Rethinking the systems of care definition: An indigenous perspective
This paper will describe systems of care as a cultural phenomenon by highlighting western versus indigenous models of thinking. Inherent within the system of care definition are biases and assumptions that result in a highly linear and culturally bound process for understanding a "reality" that is not necessarily shared by all. Overarching concerns include value-laden language, the development of the systems of care principles, and the conceptualization of the changing definitions over time. Within the definition of systems of care presented, there are biases and embedded assumptions that continue to cause disparities in health for culturally diverse communities. The paper will examine these cultural biases and assumptions and their link to access, availability, and acceptability of services.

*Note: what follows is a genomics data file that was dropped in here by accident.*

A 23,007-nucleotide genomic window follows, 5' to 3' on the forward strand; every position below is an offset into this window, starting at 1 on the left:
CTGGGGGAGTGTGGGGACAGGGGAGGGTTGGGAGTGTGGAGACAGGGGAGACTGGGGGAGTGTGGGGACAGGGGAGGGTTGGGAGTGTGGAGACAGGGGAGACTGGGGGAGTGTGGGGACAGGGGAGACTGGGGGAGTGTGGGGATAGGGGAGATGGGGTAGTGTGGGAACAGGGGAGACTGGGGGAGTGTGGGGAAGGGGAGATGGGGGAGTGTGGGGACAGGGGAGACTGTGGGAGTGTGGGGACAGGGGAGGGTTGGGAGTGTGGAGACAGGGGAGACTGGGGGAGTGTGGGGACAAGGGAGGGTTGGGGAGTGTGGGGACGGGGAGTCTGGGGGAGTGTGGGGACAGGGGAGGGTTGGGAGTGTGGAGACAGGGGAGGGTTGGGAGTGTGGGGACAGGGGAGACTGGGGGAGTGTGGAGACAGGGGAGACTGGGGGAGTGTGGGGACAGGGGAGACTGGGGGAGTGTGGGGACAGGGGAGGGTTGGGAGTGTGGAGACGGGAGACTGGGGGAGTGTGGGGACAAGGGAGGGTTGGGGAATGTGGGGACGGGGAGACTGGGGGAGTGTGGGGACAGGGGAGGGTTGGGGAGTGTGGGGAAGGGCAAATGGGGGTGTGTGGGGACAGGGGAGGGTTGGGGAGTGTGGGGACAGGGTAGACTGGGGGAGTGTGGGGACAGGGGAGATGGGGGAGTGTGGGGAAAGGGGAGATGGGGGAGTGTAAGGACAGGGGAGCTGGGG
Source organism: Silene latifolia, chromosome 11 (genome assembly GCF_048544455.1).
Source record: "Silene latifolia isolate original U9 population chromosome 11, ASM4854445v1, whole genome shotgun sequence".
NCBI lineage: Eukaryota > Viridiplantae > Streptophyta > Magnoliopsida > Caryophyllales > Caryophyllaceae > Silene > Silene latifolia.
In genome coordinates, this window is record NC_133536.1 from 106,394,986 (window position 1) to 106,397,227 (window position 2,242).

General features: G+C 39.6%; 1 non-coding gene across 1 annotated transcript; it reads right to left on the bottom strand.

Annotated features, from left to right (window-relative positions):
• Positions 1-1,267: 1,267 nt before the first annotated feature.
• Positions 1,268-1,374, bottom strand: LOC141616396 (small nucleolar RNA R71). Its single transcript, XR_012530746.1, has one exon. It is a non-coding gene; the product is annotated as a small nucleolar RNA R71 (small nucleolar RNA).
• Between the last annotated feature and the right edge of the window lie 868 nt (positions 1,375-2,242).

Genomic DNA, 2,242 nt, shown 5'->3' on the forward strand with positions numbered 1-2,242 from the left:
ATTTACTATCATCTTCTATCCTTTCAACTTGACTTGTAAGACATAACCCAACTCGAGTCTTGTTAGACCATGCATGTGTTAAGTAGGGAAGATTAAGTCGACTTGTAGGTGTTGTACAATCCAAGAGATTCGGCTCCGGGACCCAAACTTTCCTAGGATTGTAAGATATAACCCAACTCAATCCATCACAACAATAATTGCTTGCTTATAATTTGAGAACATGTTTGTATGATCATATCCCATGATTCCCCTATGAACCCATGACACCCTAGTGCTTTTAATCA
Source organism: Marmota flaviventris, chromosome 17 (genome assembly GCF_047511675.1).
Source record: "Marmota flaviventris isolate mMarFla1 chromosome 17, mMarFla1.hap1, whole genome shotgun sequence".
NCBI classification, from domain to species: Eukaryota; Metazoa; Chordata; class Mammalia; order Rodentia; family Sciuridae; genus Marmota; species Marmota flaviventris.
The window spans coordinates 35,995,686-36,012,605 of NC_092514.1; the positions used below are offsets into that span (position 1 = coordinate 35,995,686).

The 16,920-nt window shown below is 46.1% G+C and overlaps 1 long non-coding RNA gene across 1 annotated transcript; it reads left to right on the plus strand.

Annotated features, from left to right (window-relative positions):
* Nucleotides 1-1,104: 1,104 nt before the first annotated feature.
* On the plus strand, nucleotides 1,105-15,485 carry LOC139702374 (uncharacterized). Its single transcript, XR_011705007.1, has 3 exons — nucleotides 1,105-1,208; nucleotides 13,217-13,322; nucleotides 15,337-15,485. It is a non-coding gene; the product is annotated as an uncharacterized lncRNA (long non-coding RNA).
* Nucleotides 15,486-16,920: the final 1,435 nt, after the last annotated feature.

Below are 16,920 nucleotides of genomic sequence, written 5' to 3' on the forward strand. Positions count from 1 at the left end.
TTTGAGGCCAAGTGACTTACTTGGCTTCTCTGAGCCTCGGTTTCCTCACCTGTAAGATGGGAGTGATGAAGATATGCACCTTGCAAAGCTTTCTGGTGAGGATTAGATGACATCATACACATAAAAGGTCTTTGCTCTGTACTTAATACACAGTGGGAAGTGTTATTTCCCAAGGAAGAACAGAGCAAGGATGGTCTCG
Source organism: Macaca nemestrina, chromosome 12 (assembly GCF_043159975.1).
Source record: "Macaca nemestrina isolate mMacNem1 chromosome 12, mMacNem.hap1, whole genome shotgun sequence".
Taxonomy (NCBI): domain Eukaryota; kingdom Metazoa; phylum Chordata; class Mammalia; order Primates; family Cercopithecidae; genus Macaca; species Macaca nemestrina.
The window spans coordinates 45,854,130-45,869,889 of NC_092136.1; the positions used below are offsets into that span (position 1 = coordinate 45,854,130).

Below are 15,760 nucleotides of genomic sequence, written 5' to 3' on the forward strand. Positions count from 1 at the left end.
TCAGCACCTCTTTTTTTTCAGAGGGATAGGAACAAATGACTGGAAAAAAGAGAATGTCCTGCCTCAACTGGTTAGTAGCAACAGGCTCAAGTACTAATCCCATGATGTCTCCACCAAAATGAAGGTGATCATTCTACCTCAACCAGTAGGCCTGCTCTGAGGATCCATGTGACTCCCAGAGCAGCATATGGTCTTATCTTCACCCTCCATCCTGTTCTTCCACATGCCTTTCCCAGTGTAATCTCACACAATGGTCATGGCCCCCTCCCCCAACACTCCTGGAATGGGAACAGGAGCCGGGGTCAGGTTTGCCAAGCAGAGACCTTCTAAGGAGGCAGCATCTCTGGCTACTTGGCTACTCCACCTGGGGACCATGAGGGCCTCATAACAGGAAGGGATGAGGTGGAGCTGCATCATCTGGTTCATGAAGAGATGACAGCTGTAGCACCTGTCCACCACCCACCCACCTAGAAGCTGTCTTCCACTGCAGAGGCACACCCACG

If you experience problems downloading a file, check if you have the proper application to view it first. In case of further problems read the IDEAS help page. Note that these files are not on the IDEAS site. Please be patient as the files may be large.
As the access to this document is restricted, you may want to look for a different version under "Related research" (further below) or search for a different version of it.
When requesting a correction, please mention this item's handle: RePEc:eee:epplan:v:33:y:2010:i:1:p:28-31. See general information about how to correct material in RePEc.
For technical questions regarding this item, or to correct its authors, title, abstract, bibliographic or download information, contact: (Zhang, Lei)
If references are entirely missing, you can add them using this form.